When I looked at Dr. Jerz's "Ask the Adventure Dwarf about Inform 7" code, I was awestruck at the complexity behind the vocabulary involved in this program. To say what is needed but in the exact specifications of a computer is, let's say, a little mind-numbing. I like the range of the English language and I felt as if I were being caged into Orwellian 1984 hell. Though Stephan Puff did the majority of the coding for our game, "Kicking Back at Recess," I wrote sections of the story in regular English.


One thing Stephan and I tried to keep in mind was a principle outlined by Dr. Jerz in his work, "Exposition in Interactive Fiction" is the attempt to limit huge blocks of text. We began the story with as little information as possible to interest the reader to keep trying to learn more. Though Stephan and I debated over whether or not to tell the player a lot of information, we eventually kept it as minimalistic as possible. I think where I was going wrong was that I loved the book aspect of the IF games I sampled, rather than the gaming aspect. The final product is better than telling the gamer everything and letting them decide on their own which way to go. However, I did like to draw a line between what we had to tell them and what could be ambiguous for the player to figure out on their own. It is, as Dr. Jerz intimates in his work, a tenuous balancing act of voice and narrative.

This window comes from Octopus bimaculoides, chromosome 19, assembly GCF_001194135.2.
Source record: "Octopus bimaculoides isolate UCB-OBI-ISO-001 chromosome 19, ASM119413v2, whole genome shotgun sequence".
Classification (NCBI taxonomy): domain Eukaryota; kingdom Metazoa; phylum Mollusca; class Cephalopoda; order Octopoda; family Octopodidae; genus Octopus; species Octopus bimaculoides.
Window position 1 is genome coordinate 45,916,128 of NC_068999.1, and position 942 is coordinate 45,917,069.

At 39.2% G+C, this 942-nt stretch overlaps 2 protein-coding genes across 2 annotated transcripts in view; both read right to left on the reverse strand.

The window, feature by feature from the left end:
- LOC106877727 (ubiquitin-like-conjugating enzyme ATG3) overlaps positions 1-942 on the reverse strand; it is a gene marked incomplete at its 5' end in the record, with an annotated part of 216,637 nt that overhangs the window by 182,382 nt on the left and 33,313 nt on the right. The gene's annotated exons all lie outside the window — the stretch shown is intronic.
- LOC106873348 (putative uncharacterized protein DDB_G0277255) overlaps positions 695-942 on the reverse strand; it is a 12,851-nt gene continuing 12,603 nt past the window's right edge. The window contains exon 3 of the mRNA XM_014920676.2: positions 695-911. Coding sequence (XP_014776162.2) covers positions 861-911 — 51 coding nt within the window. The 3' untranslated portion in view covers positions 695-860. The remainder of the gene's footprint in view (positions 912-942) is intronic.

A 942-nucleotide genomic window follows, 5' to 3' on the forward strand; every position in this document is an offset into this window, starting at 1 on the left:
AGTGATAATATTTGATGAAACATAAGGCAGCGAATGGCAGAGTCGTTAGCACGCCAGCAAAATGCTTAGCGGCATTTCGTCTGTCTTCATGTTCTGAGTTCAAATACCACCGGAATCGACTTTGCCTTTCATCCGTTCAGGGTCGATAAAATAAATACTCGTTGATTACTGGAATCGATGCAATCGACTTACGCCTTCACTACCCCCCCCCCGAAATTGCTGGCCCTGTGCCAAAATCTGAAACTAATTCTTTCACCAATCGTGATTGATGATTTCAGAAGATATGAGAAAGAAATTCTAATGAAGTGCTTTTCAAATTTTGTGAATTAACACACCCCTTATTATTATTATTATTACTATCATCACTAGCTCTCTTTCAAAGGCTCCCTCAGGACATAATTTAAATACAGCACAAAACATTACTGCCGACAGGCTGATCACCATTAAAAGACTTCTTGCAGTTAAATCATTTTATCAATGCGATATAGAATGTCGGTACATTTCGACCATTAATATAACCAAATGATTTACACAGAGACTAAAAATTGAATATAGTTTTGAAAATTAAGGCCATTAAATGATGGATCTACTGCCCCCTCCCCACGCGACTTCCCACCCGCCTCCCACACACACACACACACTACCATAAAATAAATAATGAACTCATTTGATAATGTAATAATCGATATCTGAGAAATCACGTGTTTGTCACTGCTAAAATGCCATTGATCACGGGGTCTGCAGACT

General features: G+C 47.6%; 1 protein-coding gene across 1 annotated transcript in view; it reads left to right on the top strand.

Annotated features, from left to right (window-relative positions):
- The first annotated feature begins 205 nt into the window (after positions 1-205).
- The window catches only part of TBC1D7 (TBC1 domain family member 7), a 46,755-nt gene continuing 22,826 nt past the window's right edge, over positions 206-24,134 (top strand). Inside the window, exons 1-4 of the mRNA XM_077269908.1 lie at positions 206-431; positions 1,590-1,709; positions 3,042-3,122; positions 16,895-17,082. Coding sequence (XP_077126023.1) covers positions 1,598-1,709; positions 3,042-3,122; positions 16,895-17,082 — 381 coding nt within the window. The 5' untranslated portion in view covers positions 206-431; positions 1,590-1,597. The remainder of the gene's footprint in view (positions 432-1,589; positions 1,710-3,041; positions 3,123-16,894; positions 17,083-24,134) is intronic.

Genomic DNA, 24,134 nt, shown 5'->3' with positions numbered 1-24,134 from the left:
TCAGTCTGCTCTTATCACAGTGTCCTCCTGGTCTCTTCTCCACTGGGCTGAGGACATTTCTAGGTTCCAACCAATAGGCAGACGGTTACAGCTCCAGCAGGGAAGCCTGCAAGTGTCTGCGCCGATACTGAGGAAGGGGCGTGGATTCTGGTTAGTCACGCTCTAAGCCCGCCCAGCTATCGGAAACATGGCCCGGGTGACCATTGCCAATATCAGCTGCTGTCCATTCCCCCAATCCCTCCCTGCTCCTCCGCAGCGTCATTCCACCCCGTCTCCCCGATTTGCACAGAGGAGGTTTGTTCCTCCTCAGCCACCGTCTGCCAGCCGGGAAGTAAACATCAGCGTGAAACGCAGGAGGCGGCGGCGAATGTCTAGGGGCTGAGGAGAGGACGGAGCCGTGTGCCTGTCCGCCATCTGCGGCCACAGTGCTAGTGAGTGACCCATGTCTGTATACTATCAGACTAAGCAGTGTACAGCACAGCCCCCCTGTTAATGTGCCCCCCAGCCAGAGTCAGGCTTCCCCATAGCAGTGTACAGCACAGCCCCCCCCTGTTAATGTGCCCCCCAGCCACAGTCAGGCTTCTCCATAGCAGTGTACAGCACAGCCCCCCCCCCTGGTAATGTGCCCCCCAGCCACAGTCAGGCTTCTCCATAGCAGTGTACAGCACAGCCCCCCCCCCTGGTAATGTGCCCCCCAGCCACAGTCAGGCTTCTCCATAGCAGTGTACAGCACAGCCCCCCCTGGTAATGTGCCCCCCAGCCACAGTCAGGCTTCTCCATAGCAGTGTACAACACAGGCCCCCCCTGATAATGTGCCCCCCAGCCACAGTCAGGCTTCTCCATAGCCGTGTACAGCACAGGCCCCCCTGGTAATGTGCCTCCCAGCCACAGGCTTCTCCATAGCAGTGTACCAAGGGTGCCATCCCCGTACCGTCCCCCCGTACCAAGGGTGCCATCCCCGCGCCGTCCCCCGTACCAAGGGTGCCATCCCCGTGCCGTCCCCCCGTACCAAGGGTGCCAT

Posted by Amanda Cochran at September 7, 2006 10:22 AM | TrackBack

I'm sorry to put you through so much Amanda. I was demanding to say the least. Though many people might still disagree with me, putting 'you' in a game just because it fits easily, makes it sound lazy.

It can be funny, but when 99% of the games follow the same format, it has an air of unoriginality for me. In a genre where most people still using IF consider themselves orginal among 3D designers, they seem hypocritical to me. Second person is taking the easy way out of the situation.

Plus you add that you like tangible images in the games. Second person to me reduces the depth of an image. I guess I am just ranting again, like I did on my blog. Sorry.

Yet, overall I'm glad those gaming foreigners like you could enjoy a bit of the writing process. Sorry I took over all the coding, good luck on your next project.

Posted by: Stephan Puff at October 19, 2006 1:47 AM